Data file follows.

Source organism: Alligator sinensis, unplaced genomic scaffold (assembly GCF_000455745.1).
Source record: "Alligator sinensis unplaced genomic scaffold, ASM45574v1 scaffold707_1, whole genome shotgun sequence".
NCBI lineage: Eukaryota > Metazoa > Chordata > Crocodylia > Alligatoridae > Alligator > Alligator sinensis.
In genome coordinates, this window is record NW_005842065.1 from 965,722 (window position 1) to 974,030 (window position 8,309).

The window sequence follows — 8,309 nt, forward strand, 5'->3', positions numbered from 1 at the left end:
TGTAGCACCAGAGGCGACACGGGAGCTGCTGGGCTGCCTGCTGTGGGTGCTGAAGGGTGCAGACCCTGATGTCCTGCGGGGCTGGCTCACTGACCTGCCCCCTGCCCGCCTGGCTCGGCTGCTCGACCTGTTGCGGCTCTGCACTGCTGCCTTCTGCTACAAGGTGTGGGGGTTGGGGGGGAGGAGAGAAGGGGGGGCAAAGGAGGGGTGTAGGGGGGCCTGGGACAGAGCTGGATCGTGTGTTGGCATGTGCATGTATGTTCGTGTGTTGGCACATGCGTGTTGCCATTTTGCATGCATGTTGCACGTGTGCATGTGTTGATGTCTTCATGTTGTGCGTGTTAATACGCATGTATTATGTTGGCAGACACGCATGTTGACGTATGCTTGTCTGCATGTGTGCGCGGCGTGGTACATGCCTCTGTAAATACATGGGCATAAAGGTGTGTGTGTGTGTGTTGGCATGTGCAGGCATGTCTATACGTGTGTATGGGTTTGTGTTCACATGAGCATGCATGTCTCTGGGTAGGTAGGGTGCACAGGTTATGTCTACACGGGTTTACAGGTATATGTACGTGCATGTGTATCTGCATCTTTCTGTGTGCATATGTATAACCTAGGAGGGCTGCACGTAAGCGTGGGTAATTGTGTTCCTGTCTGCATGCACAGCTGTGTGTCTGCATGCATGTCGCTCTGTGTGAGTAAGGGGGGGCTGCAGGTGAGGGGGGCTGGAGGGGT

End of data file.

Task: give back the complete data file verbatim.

Source organism: Alligator sinensis, unplaced genomic scaffold (assembly GCF_000455745.1).
Source record: "Alligator sinensis unplaced genomic scaffold, ASM45574v1 scaffold707_1, whole genome shotgun sequence".
NCBI lineage: Eukaryota > Metazoa > Chordata > Crocodylia > Alligatoridae > Alligator > Alligator sinensis.
In genome coordinates, this window is record NW_005842065.1 from 965,722 (window position 1) to 974,030 (window position 8,309).

The window sequence follows — 8,309 nt, forward strand, 5'->3', positions numbered from 1 at the left end:
TGTAGCACCAGAGGCGACACGGGAGCTGCTGGGCTGCCTGCTGTGGGTGCTGAAGGGTGCAGACCCTGATGTCCTGCGGGGCTGGCTCACTGACCTGCCCCCTGCCCGCCTGGCTCGGCTGCTCGACCTGTTGCGGCTCTGCACTGCTGCCTTCTGCTACAAGGTGTGGGGGTTGGGGGGGAGGAGAGAAGGGGGGGCAAAGGAGGGGTGTAGGGGGGCCTGGGACAGAGCTGGATCGTGTGTTGGCATGTGCATGTATGTTCGTGTGTTGGCACATGCGTGTTGCCATTTTGCATGCATGTTGCACGTGTGCATGTGTTGATGTCTTCATGTTGTGCGTGTTAATACGCATGTATTATGTTGGCAGACACGCATGTTGACGTATGCTTGTCTGCATGTGTGCGCGGCGTGGTACATGCCTCTGTAAATACATGGGCATAAAGGTGTGTGTGTGTGTGTTGGCATGTGCAGGCATGTCTATACGTGTGTATGGGTTTGTGTTCACATGAGCATGCATGTCTCTGGGTAGGTAGGGTGCACAGGTTATGTCTACACGGGTTTACAGGTATATGTACGTGCATGTGTATCTGCATCTTTCTGTGTGCATATGTATAACCTAGGAGGGCTGCACGTAAGCGTGGGTAATTGTGTTCCTGTCTGCATGCACAGCTGTGTGTCTGCATGCATGTCGCTCTGTGTGAGTAAGGGGGGGCTGCAGGTGAGGGGGGCTGGAGGGGT